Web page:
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08/27/2012 04:41 PM     print story email story  

Recycled Vegetable Oil Powers Whole Foods Commercial Kitchen

SustainableBusiness.com News

The Massachusetts kitchen used to prepare foods for 62 stores in the Whole Foods North Atlantic region is now using its old cooking oil to generate virtually of its electricity.

That includes the lights, appliances and all the other culinary gadgets that go into food preparation.

The 70,000-square-foot facility in Everett relies on a 50 kilowatt (kW) renewable energy system from Lifecycle Renewables of Marblehead, Massachusetts, that runs on LR 100, a renewable diesel fuel made out of waste vegetable oil. 

The facility, which produces about 20,000 pounds of food daily, uses roughly the same amount of power required to run 200 American households annually, says Lifecycle Renewables. It supplies stores in Massachusetts, Maine, Connecticut, Rhode Island, New York and New Jersey.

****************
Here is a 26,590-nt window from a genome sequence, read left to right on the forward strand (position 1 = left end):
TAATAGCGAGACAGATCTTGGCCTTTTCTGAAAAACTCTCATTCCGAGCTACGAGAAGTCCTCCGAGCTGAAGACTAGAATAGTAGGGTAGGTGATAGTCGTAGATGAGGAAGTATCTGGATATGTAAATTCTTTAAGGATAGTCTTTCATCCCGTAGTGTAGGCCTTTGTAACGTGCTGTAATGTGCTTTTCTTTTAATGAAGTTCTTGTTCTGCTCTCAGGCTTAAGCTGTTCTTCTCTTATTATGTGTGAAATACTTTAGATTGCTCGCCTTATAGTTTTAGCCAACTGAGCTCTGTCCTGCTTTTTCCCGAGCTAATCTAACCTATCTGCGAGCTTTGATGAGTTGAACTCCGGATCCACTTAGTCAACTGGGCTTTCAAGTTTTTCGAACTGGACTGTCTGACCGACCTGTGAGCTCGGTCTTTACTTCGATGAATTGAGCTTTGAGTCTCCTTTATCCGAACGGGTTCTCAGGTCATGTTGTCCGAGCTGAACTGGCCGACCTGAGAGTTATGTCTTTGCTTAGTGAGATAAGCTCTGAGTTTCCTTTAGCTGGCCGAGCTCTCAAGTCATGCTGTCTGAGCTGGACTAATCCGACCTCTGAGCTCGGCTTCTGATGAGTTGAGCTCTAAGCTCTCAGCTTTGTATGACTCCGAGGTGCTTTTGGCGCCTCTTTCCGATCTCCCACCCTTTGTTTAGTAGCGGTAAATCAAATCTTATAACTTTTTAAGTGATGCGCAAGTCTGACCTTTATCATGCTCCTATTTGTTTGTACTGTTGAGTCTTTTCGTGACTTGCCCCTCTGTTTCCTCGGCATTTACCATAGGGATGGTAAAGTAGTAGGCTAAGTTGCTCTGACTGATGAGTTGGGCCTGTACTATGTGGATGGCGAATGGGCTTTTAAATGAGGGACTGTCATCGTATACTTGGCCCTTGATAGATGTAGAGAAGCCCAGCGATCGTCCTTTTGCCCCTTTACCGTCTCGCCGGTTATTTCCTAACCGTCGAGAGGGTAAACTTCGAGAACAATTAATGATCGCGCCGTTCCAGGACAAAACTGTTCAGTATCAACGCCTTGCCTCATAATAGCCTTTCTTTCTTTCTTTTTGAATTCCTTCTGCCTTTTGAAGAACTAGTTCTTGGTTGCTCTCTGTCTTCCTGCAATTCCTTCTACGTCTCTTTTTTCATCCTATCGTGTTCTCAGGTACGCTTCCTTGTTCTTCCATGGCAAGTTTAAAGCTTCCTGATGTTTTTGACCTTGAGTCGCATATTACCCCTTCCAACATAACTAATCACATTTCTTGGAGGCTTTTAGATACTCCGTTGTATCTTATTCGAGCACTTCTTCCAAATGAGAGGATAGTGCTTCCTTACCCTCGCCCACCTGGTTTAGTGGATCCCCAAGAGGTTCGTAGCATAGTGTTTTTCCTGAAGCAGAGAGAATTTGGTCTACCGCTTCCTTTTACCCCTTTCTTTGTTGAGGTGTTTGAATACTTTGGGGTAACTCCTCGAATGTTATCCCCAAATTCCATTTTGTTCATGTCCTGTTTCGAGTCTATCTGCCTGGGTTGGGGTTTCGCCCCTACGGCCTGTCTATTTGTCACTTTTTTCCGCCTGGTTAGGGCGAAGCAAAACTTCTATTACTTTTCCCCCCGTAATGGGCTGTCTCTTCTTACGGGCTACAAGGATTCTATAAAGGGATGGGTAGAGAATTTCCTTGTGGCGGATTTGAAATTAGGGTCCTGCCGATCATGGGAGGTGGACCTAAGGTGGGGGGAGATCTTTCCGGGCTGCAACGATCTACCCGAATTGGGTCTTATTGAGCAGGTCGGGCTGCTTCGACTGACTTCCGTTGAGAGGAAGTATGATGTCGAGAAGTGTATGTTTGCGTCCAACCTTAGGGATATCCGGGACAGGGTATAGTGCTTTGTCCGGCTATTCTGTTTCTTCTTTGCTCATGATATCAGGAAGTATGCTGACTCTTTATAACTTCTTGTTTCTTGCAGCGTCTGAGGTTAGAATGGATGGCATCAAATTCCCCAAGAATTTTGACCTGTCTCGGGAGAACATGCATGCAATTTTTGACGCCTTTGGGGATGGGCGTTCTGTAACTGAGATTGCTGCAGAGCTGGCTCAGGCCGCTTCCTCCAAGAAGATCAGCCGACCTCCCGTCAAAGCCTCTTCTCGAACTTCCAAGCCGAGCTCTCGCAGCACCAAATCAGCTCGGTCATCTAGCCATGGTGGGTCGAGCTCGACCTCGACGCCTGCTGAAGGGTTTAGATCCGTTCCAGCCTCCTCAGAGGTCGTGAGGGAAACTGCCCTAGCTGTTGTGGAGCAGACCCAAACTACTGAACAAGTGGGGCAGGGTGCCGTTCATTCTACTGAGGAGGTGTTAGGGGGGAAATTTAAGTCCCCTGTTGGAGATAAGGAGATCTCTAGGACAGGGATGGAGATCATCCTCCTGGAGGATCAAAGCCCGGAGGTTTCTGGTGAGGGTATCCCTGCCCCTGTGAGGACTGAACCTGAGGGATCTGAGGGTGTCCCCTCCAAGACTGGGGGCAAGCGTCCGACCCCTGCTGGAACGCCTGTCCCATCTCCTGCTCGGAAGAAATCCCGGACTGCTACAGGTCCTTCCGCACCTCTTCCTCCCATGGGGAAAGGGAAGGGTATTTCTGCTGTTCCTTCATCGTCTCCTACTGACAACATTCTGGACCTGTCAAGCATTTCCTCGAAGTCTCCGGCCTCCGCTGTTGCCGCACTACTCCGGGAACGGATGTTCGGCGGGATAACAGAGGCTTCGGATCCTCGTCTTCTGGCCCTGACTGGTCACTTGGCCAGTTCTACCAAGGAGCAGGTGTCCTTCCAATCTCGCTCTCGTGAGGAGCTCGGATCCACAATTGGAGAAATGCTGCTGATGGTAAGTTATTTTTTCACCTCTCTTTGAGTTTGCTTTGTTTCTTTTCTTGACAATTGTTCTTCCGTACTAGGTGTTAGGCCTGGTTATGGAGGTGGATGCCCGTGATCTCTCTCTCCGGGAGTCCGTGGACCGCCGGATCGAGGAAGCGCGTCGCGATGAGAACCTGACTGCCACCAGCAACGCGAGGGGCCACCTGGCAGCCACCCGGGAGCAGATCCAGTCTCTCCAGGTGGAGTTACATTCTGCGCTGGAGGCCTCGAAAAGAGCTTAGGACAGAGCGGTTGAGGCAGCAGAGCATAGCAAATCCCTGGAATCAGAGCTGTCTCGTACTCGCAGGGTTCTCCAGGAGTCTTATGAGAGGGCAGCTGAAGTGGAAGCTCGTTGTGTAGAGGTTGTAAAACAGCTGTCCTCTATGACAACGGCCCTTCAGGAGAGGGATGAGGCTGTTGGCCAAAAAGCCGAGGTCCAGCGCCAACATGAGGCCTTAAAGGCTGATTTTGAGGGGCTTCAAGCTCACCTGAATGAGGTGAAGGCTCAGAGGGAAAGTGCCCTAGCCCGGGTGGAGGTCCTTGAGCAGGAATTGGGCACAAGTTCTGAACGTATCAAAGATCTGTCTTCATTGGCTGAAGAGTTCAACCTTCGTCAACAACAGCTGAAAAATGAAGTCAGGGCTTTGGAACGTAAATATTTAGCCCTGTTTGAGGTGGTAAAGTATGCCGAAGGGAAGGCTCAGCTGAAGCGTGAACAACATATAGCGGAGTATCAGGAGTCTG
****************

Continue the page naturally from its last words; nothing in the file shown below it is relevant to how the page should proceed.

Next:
Under its contract with Whole Foods, Lifecycle Renewables collects waste oil from 28 regional Whole Foods locations as well as a number of Boston-area restaurants. That oil is refined in Charlestown, creating the LR100 fuel.

The fuel reduces greenhouse gas emissions by about 80% compared with traditional diesel, says Rory Gaunt, CEO of Lifecycle Renewables.

“It was critical for Whole Foods that they have a base-load reducing (continuous operation) system that provides true power redundancy," says Adi Venni, chief technology officer for Lifecycle Renewables. "From the fuel production to engine customization, emissions controls and operating controls – this is really a set-it-and-forget-it type system."

Lifecycle Renewables’ refinery can produce 5 million gallons of LR100 for applications including on-road diesel, commercial heating oil and renewable electricity production. The Whole Foods system requires about 3,000 gallons every week.

The $400,000 installation was financed by the Massachusetts Clean Energy Center, and National Grid, Zapotec Energy and the Department of Environmental Protection were all involved in the project, reports The Boston Globe.

The system could divert about 156,000 gallons of waste oil a year, while saving 20% of energy and waste-disposal costs.

Whole Foods is one of the largest corporate users of renewable energy. The company seeks to reduce its energy consumption by 25% per square foot by 2015.

More on the Whole Foods energy strategy:

Website: www.sustainablebusiness.com/index.cfm/go/news.display/id/20171



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